One of Donald Trump's key campaign promises, emphasized in his victory speech, was increased infrastructure spending. It's clear that we need upgrades and better maintenance of our roads, highways, bridges, airports and water and sewer systems. But is simply spending more the answer? We would be better off if the federal government stopped spending general fund money on infrastructure and encouraged greater reliance on user fees, private funding and state and local government funding of infrastructure.
Highways as well as public transportation are currently funded with money from the federal Highway Trust Fund, and by state and local governments. States generally make decisions about which highway projects to pursue and then receive federal matching funds. Local agencies are responsible for managing public transportation systems, which receive a percentage of Highway Trust Fund money, distributed partly through a system of discretionary grants to local transit agencies.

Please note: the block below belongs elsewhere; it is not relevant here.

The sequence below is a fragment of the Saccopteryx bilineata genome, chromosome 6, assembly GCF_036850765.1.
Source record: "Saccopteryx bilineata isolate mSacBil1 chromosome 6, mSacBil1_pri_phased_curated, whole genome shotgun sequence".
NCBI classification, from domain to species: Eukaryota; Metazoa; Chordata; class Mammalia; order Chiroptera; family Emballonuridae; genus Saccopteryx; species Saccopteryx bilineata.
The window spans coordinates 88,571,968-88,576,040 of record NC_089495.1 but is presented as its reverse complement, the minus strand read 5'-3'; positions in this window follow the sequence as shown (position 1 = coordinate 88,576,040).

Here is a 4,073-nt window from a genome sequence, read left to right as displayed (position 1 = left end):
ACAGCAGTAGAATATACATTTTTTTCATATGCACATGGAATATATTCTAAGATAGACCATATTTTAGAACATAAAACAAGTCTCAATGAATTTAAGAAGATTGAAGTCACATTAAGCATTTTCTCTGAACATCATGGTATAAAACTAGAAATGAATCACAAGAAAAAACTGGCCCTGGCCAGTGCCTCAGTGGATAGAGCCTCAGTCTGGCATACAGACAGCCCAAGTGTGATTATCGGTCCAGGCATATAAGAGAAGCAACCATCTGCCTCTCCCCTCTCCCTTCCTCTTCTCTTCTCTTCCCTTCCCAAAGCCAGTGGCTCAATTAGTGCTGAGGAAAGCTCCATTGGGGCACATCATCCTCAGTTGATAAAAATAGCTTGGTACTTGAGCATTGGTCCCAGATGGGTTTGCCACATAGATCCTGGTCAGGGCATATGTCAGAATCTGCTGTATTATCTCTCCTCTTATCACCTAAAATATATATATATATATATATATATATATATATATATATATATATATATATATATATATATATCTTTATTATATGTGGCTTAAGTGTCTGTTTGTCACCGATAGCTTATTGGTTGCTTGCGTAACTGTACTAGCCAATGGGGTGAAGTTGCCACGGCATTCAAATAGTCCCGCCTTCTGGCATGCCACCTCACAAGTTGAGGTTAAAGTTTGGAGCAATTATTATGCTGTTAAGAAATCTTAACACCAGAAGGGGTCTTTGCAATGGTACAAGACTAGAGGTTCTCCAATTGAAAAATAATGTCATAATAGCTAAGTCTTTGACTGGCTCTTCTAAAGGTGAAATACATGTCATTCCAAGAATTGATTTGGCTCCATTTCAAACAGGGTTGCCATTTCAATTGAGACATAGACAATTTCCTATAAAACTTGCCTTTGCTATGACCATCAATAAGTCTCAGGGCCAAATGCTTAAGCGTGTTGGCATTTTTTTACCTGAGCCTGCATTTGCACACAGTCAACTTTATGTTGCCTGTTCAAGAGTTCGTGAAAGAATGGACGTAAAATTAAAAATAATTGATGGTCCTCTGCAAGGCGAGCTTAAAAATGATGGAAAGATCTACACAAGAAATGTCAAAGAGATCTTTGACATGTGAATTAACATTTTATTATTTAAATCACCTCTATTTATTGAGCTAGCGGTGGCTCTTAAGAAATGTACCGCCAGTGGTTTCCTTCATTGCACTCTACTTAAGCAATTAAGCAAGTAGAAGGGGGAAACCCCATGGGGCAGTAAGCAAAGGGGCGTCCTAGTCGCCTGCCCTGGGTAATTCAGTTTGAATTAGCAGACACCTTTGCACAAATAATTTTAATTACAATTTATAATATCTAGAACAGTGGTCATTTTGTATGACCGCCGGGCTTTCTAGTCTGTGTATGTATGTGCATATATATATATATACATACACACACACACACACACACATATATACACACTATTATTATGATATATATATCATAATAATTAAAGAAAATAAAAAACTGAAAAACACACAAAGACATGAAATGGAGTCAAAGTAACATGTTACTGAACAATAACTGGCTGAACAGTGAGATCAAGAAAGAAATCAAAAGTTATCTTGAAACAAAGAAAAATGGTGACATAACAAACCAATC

Money from the fund has strings attached that raise costs and limit state and local governments' ability to choose which projects have priority. These strings include prevailing wage laws, which require contractors receiving federal money to pay unionized wages even if they could attract qualified workers willing to work for less. High-profile projects chosen by politically powerful congressmen can easily take priority over projects that would generate greater benefits for their constituents.